In March 2016, the opposition parties in Telangana revisited the adage they had learnt in school " 'United we stand, divided we fall'. The civic elections to the newly-formed Achampet Nagara panchayat in Mahbubnagar district was selected as the battlefield where they would come together to fight the Telangana Rashtra Samiti (TRS). But Achampet did not buy into the grand alliance. It turned out to be a grand failure, with the TRS winning all the 20 wards.
Undeterred by the thumbs down, two months later, the Telugu Desam and the YSR Congress decided not to field a candidate in the byelection to Palair assembly constituency in Khammam district, that had been caused by the death of the sitting Congress MLA and instead supported the Congress candidate. Yet, the TRS that had finished a poor fifth in 2014, netting just 4,035 votes, won by a margin of over 45,000 votes this time. Which is why fingers are crossed over whether the opposition will be third time lucky with its Mahakutami (grand alliance).
The Congress, TDP and the CPI have, in principle, decided to fight the elections together to defeat the TRS. Leaders of the three parties discussed the contours of the alliance in Hyderabad on Tuesday, after TDP chief Chandrababu Naidu on paper allowed the Telangana unit to take the decision in its best interest and ensure opposition votes are not split. This is because Naidu does not wish to be seen as the architect of the alliance and be accused of diluting the anti-Congress DNA of the TDP.
But it will not be smooth sailing. For close to four decades now, the two parties have been each other's principal rivals in united Andhra Pradesh. The emergence of two powerful regional parties - the TRS in Telangana and the YSR Congress in Andhra - has forced them to do business with each other. Which is why the big challenge will be to ensure effective vote transfer from the TDP cadre to a Congress candidate and vice versa.
In Telangana, it is a fight for existence for the TDP that has lost 12 of its 15 MLAs to the TRS in the last four years. For the Congress, it is an effort to ensure K Chandrasekhar Rao does not gain by the split in the anti-TRS vote. The hope is that alliance arithmetic plus anti-incumbency against KCR will have a reasonable chance to cause an upset in Telangana.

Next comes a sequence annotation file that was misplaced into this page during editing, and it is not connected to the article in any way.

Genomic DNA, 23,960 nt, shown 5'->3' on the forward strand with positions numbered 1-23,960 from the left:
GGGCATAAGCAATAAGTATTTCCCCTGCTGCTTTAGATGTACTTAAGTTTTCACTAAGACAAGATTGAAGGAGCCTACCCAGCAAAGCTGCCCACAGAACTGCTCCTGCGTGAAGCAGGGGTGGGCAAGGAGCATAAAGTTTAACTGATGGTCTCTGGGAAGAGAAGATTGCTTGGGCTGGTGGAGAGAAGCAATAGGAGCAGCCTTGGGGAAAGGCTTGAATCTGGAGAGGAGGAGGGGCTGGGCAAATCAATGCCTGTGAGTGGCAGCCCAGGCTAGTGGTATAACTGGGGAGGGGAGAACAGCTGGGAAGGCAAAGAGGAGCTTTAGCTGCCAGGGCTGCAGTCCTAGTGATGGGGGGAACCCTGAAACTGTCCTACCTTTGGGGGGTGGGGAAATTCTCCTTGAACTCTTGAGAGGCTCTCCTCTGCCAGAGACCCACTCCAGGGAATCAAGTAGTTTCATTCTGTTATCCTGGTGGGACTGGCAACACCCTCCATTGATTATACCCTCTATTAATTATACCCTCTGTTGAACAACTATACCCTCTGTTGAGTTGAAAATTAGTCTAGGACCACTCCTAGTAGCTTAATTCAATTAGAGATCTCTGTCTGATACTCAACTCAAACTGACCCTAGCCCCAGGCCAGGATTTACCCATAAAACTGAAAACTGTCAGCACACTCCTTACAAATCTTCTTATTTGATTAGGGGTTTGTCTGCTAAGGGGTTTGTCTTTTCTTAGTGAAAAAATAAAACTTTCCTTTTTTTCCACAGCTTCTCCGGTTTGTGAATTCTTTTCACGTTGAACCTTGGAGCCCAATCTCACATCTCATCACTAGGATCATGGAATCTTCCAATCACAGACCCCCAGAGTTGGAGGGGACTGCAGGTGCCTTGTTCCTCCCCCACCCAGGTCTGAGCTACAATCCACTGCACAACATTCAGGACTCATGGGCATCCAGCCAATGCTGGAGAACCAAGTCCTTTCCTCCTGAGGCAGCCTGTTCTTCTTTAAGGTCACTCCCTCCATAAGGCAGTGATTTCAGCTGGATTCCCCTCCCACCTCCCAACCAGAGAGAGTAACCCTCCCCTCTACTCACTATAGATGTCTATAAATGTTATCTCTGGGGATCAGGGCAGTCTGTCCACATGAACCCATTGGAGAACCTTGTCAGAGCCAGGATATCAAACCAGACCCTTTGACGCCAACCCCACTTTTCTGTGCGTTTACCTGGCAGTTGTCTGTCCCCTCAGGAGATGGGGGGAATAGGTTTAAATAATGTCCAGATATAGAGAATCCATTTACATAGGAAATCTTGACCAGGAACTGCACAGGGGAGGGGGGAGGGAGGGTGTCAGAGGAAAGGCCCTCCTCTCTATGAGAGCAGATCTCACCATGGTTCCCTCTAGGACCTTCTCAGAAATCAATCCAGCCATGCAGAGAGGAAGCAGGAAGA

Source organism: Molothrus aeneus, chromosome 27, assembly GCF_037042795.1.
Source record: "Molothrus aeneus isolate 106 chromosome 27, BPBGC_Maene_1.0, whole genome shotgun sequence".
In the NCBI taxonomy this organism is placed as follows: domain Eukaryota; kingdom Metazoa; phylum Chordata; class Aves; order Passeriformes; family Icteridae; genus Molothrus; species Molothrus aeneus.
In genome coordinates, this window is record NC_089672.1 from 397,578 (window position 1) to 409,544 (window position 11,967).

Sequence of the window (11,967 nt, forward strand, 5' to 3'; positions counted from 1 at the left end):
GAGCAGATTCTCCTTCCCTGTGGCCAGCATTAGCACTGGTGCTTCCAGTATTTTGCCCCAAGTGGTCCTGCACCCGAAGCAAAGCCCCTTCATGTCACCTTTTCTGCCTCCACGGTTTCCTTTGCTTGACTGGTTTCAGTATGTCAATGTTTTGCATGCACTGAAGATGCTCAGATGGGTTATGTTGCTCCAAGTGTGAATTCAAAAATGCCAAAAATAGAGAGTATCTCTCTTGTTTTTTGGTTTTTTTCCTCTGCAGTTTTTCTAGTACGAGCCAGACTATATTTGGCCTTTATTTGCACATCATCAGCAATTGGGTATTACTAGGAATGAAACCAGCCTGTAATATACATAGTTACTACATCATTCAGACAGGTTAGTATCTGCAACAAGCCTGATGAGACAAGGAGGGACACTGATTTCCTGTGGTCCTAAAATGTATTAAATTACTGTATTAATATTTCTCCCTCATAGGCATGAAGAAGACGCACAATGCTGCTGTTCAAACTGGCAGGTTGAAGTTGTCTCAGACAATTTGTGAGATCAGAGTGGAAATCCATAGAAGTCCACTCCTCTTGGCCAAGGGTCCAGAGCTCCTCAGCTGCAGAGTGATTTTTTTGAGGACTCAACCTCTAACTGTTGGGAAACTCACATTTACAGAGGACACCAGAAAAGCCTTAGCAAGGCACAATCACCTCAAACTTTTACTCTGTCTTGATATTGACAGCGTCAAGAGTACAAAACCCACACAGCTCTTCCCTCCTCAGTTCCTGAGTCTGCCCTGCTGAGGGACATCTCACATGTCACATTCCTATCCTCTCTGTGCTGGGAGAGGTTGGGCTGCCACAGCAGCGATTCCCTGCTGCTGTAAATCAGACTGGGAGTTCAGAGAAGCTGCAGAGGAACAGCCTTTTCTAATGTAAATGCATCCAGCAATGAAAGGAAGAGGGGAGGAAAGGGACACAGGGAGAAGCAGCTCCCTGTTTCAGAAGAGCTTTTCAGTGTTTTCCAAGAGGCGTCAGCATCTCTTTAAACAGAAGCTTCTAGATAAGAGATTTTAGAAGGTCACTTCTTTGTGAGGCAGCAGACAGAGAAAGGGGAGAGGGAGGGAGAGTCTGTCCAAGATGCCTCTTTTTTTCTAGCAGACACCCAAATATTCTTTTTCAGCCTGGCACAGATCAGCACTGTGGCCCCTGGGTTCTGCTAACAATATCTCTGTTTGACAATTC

The hurdles, however, go beyond the headache of ensuring smooth coordination on the ground. The TDP is asking for close to 25-30 seats but the Congress won't part with more than 15. Already in many seats, Congress aspirants are formulating their Plan B in case the constituency they nurtured is allotted as part of seat sharing to the TDP.
The Congress also wants the TDP to contest mostly in urban constituencies, especially in and around Hyderabad, where there is a significant Andhra settler population. The argument is that TDP's tag of being an Andhra party will work to its advantage in Hyderabad as opposed to seats in the countryside where it will be labelled as anti-Telangana. Apart from the settler vote, this is also to ride on the positive sentiment that the TDP believes exists for Chandrababu Naidu. The Andhra CM never tires of reminding people that he created the modern part of Hyderabad though this did not help the TDP do well in both 2004 and 2009.
The only problem with this prognosis is that names of 20 lakh voters have been removed from the electoral rolls, taking the total number of votes in Telangana down from 2.81 crore in 2014 to 2.61 crore now. The Election Commission claims this is because many of those hailing from Andhra but working and living in Telangana have opted to move their vote to their home district in the neighbouring state. If this is true, this will dent the TDP's ability to make a significant dent in a city like Hyderabad.
Then there is trust deficit as well. Revanth Reddy who moved from the TDP to the Congress has reportedly asked for 15 seats for his camp followers. The apprehension is that if this lot and the TDP win even 12 to 15 seats and go on to join hands with a section of the TRS, they could bring down the Congress-led government if indeed the opposition comes to power. So a jostling is already going on to ensure no one is in a position to blackmail the party at a later date.
Another headache is the number of CM claimants from the Congress camp. In the absence of a towering personality, everyone fancies his or her chances for the top job, spending much time undercutting a rival's claim. The joke doing the rounds is that the Congress has 31 chief ministerial candidates, one from each district. The Kaun Banega Mukhyamantri obsession among Congress leaders may well prevent the party from hitting the jackpot.